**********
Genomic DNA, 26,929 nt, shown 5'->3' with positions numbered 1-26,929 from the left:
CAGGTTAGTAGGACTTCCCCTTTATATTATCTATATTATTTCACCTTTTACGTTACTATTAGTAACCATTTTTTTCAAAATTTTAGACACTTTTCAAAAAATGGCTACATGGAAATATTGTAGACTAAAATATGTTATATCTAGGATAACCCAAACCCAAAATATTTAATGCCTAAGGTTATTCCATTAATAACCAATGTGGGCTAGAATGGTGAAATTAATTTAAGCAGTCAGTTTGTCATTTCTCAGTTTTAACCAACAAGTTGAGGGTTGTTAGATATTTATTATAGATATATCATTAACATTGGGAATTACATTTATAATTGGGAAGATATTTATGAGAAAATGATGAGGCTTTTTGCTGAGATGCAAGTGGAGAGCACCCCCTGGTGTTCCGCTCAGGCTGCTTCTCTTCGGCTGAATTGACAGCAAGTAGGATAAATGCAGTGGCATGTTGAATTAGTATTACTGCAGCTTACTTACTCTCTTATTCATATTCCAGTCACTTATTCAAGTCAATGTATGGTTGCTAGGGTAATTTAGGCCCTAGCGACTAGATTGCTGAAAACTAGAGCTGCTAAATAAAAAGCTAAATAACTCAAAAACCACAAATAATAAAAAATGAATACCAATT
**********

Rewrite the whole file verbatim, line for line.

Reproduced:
Genomic DNA, 26,929 nt, shown 5'->3' with positions numbered 1-26,929 from the left:
CAGGTTAGTAGGACTTCCCCTTTATATTATCTATATTATTTCACCTTTTACGTTACTATTAGTAACCATTTTTTTCAAAATTTTAGACACTTTTCAAAAAATGGCTACATGGAAATATTGTAGACTAAAATATGTTATATCTAGGATAACCCAAACCCAAAATATTTAATGCCTAAGGTTATTCCATTAATAACCAATGTGGGCTAGAATGGTGAAATTAATTTAAGCAGTCAGTTTGTCATTTCTCAGTTTTAACCAACAAGTTGAGGGTTGTTAGATATTTATTATAGATATATCATTAACATTGGGAATTACATTTATAATTGGGAAGATATTTATGAGAAAATGATGAGGCTTTTTGCTGAGATGCAAGTGGAGAGCACCCCCTGGTGTTCCGCTCAGGCTGCTTCTCTTCGGCTGAATTGACAGCAAGTAGGATAAATGCAGTGGCATGTTGAATTAGTATTACTGCAGCTTACTTACTCTCTTATTCATATTCCAGTCACTTATTCAAGTCAATGTATGGTTGCTAGGGTAATTTAGGCCCTAGCGACTAGATTGCTGAAAACTAGAGCTGCTAAATAAAAAGCTAAATAACTCAAAAACCACAAATAATAAAAAATGAATACCAATT